This rule is effective on December 19, 2007. The National Park Service recognizes that new rules ordinarily go into effect thirty days after publication in the Federal Register. For this regulation, however, we have determined under 5 U.S.C. 553(d) and 318 DM 6.25 that this rule should be effective on December 19, 2007. This rule implements the winter use plans for the Parks and relieves the restrictions on the use of snowmobiles and snowcoaches that would exist in its absence. In addition, good cause exists for the effective date of December 19, 2007, for the following reasons:

(1) The NPS has in good faith since at least March 2006 publicly stated that the 2007-2008 winter season for the Parks would commence on December 19, 2007, and the public and businesses have made decisions based on the widespread public knowledge of this opening date.

(2) Since March 2006, the NPS has consistently and repeatedly stated that the 2007-2008 winter season would be a transition winter. As an action common to all alternatives in the Draft and Final EIS, the NPS stated the Parks would be open during the 2007-2008 winter season and operate under rules substantially the same as those that have been in effect last three winters under the temporary plan. Through this rule, the NPS intends to fulfill that commitment.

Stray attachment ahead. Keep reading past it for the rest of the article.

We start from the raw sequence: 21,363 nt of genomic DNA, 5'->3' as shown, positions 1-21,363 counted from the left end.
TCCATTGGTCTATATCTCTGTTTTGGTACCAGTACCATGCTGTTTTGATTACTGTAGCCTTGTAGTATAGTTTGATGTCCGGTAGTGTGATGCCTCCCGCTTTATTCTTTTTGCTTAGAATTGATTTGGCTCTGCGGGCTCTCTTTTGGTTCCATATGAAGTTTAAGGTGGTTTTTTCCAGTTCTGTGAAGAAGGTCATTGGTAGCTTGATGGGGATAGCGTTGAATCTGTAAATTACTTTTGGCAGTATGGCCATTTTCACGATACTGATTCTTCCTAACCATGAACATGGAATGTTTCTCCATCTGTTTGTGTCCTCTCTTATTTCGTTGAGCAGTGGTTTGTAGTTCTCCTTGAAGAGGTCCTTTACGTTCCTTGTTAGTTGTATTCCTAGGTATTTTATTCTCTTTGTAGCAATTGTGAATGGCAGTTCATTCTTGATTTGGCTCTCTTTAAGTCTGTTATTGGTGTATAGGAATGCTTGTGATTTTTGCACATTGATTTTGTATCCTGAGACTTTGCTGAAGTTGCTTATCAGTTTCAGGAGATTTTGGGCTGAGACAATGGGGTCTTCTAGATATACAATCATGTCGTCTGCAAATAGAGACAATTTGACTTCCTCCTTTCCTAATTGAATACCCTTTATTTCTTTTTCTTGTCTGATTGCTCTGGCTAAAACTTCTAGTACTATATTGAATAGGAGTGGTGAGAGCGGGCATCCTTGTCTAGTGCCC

(3) Many persons planning to visit the Parks have already made travel plans in anticipation of the Parks being open for snowmobile and snowcoach use, such as reserving time off from work, booking airfares and hotel accommodations, making reservations for snowmobile or snowcoach tours, and the like. For example, in late August, Xanterra Parks and Resorts (which operates lodging and other services in Yellowstone) reported that 2007-2008 winter bookings were up 18% over last year. The Christmas-New Year period is the most heavily visited time of the 82-day winter season. If the Parks do not open as scheduled on December 19, it would create unnecessary hardship for visitors who have already planned trips, and would likely result in economic losses for some visitors if reservations had to be cancelled. Significant revenue loss for businesses in and around the Parks would also occur. Many businesses in the gateway communities surrounding the Parks, and the people who rely upon them for their livelihoods, are highly dependent upon the Parks being open for the entire duration of the 82-day season.